Seriously, I could spend all day thinking of connections like this, and I’m pretty anti-social in real life, so normal people who actually go out to parties have got to have tons more.

    We do (sometimes) still get excited when we hear that so-and-so is in town or a movie will be filming nearby. We still lust after certain actors and (sometimes) convince ourselves that our crushes are just like they are in those interviews. But…there’s definitely less of a sense that these people are disconnected from us, and more of a sense that the image that is presented in the media is disconnected from them.

    *I would also add NY city and certain parts of CO to that list.

  7. Jess says

    Thanks, BetaCandy and Mickle for the the clarification. Until you explained, I thought that you were making some broad generalizations.

  8. says

    oops – that was supposed to be CT – although I suppose one ought to include Vale as well. :)

    Jess – yeah, that’s the danger with describing trends; they can sometimes come across as absolutes no matter how careful you try to word it.

  9. scarlett says

    Yeah, Mickle’s explaination clarified things for me, too, up til then Beta’s initial comments sounded a little broad, even condecending.

  10. says

    I’m not confident there’s anyway to say it nicely, but I’ve attempted to edit the last paragraph of my post for clarity.

    Hollywood culture is not better than southern culture; it’s just put itself in a position of power over cultures like the south, and it’s using the south’s bigotry to manipulate it. That said, the south is using the very same tactics to put bigoted politicians into Washington at the speed of light. Either way, women (and a lot of other people) lose.

  11. scarlett says

    It makes more sense now; it was coming across a little like ‘we know better in Hollywood than anyone/where else’ before. I knew that wasn’t what you meant but that’s what I would assume someone else meant if i didn’t know them better.

  12. cub says

    so betacandy=jennifer? forgive me if i have this wrong.

    jk– when you said you grew up there , i misinterpreted your meaning. i assumed you meant that you were born there. now i understand your hatred. you remind me of my hateful mother who resented being picked on by southerners when she first moved to memphis, which is a majority-black city in the state of tennessee. it has lots of violent crime and lots of culture, too– think nyc in the 70s and you’ll get the vibe: gunshots! museum! gunshots! museum! hey–that’s where stax used to be!, etc.

    memphians have a peculiar and special sense of low self esteem because we know our history and we are integrated enough (more so than chicago, for example) to confront racism on a daily basis. understand the economic history of our nation, and understand everything– i’m not telling you anything you don’t already know, i’ll bet, but the simple fact that i was born there and you were not is a strong point of identity.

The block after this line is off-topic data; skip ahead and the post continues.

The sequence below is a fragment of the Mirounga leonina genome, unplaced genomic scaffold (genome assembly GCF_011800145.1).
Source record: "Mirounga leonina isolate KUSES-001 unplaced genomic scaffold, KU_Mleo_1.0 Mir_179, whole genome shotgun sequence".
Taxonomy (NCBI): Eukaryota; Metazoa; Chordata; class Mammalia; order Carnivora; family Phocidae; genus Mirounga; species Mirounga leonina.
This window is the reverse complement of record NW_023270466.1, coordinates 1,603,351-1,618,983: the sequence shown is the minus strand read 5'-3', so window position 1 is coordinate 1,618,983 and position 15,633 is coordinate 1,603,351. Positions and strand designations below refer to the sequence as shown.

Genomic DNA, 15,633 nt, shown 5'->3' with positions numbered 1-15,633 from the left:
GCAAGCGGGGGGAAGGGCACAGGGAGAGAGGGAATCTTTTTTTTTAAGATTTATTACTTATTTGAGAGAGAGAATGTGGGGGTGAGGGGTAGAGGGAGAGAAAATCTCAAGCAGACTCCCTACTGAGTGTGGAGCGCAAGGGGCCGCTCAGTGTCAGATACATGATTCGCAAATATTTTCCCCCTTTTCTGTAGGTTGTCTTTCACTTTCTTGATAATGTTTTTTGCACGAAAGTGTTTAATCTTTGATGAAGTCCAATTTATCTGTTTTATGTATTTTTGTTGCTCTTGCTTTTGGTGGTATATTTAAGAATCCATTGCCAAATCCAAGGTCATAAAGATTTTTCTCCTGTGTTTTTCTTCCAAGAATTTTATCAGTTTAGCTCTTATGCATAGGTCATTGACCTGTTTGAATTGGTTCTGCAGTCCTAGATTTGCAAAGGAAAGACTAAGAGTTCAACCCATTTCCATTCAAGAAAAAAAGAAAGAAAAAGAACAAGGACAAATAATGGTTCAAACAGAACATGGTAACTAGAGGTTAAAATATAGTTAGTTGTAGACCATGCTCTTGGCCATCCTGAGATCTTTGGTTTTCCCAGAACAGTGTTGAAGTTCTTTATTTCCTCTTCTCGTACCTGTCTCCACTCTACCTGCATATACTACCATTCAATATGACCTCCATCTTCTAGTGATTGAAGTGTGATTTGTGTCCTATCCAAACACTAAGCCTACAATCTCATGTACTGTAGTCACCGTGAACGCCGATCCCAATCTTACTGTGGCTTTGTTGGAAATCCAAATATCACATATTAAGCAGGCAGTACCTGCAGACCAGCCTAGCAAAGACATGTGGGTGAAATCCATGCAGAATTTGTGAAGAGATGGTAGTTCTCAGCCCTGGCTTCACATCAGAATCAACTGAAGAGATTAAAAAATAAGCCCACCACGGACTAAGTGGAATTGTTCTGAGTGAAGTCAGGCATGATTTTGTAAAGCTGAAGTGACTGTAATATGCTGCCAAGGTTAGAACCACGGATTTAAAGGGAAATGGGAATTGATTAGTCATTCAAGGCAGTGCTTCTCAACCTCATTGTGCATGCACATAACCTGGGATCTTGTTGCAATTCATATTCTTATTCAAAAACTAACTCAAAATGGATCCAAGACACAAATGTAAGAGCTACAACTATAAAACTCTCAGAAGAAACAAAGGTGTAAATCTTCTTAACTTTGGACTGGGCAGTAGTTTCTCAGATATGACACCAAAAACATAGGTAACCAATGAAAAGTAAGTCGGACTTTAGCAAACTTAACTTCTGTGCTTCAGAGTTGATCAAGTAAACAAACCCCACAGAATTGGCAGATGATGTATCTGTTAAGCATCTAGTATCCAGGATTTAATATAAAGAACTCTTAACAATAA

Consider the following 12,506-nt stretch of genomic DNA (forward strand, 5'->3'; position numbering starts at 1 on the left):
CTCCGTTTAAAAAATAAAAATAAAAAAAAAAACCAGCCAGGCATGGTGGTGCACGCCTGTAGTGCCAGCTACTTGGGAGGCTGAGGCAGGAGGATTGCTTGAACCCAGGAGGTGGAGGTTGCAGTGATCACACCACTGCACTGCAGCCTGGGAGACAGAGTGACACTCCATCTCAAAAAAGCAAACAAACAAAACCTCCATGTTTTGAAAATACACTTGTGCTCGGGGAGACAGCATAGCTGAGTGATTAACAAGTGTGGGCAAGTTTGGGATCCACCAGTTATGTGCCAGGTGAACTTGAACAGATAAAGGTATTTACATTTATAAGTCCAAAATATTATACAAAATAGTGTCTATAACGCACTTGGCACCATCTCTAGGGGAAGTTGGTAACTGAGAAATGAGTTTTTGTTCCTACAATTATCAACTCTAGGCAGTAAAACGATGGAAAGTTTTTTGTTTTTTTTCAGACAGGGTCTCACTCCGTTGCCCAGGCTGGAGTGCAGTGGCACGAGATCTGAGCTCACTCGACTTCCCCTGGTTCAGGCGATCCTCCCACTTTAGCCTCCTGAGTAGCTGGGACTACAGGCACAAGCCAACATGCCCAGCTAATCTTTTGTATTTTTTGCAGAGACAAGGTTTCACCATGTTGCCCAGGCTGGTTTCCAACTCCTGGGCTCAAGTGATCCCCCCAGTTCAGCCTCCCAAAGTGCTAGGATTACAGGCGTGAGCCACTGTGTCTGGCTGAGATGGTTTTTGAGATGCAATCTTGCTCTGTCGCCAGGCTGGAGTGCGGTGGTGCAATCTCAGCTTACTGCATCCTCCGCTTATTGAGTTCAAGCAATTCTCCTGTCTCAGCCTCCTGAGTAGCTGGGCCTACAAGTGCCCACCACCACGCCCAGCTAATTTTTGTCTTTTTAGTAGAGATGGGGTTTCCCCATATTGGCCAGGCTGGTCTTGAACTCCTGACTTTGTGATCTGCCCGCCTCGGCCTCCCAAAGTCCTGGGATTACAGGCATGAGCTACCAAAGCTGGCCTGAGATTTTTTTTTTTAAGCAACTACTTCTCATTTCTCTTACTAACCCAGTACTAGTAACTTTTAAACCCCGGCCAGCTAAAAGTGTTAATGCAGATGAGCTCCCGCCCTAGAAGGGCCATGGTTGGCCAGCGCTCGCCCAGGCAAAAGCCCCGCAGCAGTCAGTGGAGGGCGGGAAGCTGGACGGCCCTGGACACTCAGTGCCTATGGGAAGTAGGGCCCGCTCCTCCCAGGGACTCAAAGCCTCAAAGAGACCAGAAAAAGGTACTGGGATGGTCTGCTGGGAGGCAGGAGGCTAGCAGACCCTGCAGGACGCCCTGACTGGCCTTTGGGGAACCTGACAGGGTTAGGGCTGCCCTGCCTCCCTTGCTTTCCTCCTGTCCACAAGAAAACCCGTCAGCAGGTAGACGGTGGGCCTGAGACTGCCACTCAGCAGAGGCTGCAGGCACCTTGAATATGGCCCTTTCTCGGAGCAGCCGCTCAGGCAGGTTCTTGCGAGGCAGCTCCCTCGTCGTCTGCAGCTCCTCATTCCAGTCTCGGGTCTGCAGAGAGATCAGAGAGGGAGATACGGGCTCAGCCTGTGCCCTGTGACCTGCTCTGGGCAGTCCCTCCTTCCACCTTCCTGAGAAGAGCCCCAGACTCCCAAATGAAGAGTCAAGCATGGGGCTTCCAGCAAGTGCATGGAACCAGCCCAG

you were ‘otherized’ and that was wrong. so was my mother, and that was wrong. and then, when i accompanied my family on a summer vacation to visit my mother’s relatives in eastern pennsylvania, i was treated in a way that let me know that some people’s feelings matter more than others.

    oh, my mother could bemoan the evil southerners, and complain that “they” just can’t stop fighting the civil war, but let me complain just once as a SEVEN YEAR OLD that that five of my pennsylvania cousins were loudly making fun of the way my little brother and i spoke, and all of a sudden “hurt feelings” didn’t matter worth a damn.

    well, i say unto you, and anyone who wants to make fun of a person for any reason, let alone a reason beyond her control, such as skin color, or region of birth, or the religion of her family of origin, perhaps it is you who can’t quit fighting the fucking civil war. all i ever wanted was unconditional love from a parent. instead i got a screaming narcissist for a mother and a string of disappointed boyfriends because my “funny accent” was beaten out of me long ago. you see, they wanted an exotic southern belle, and i did not live up to their regionalist expectations– which were also a bit racist when you get down to it.

    a scene to sum it up for the sake of absurd humor– i’m getting in line at the Wok’N’Roll in florence, al, to pick up my order, and i ask a cute, hipsterish college-aged asian guy if he’s already ordered. he says, “yeah, go ahead– hey, you’re not from around here, are you– it’s your accent.”

  13. says

    Cub, see the comment above where I clarified. I wasn’t indicting southern people. I was indicting a culture that promotes the Hollywood ideals of 90 pound women within itself, for real.